G’night now.

                    • Pat

                      it deals with cost of servicing existing mortgages…it says nothing about the ability to enter the market….the major concern….another factor to consider is that in 2008 mortgage rates were approaching 10% with potential to fall (as they did)….there is virtually no potential now for downward movement, only up…..exacerbating the problem.

                      Smith is a disingenuous prat.

                    • Looking at Weka’s quote from the definitions used in the report, here’s the grift:

                      …the median dwelling price combined with the mortgage interest rates provide an indicator of the expense involved.

                      The interest rates are the key to understanding the grift. Back in 2008, Auckland house prices were a fraction of what they are now, but interest rates were a lot higher than they are now. In the latest survey, the house prices have sky-rocketed but interest rates are at rock bottom.

                      So the change in interest rates conceals the effect of the change in house prices, and you can have a situation in which houses are now more “affordable” according to this index than they were in 2008.

                      And for some people that’s probably true. If you own outright a million-dollar house in Auckland, and would like to own another one, those rock-bottom interest rates make expanding your property portfolio highly affordable. Woot! If, on the other hand, you don’t already own property in Auckland and are needing to find a 20% deposit for a million-dollar house, those low interest rates count for shit.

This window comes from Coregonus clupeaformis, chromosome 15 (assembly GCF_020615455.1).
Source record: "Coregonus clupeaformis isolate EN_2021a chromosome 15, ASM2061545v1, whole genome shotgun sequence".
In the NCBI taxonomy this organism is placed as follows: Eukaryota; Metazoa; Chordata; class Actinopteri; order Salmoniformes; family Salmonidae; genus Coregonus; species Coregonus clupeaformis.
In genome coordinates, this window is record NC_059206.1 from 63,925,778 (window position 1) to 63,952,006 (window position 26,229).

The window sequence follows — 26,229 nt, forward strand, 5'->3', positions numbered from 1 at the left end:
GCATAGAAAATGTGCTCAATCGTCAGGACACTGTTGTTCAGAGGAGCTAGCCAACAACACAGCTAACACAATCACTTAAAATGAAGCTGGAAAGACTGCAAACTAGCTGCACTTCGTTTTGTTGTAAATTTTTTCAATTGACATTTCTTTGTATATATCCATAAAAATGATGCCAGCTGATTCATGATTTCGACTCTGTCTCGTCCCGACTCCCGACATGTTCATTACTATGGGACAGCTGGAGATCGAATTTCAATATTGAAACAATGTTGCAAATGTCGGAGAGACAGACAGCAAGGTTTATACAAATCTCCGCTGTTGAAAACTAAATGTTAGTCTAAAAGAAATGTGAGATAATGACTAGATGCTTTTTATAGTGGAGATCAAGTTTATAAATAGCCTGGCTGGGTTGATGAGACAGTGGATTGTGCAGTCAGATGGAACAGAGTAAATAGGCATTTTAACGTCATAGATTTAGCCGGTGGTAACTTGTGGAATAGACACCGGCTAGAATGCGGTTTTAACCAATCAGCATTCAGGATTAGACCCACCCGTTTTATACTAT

So, the appropriate response to Smith’s claim that Auckland houses are more affordable than in 2008 is “More affordable for whom?” Most of us aren’t interested in how affordable property investment is for people who already have property portfolios.

                    • weka

                      The Spinoff has a good article on Auckland house buying, including what happens once you already own a home, which basically lays out why the whole thing is completely insane and based on greed.

                      That was an unusual meeting. The broker had a very different perspective on my money, which was that I’d made the wrong move by paying off my mortgage, and that what I should have been doing is using the annual gains in the value of my house to leverage and buy more houses. Auckland property values go up 10 per cent a year, “like clockwork”, he said, so each year I wasn’t buying houses I was being a stupid fool.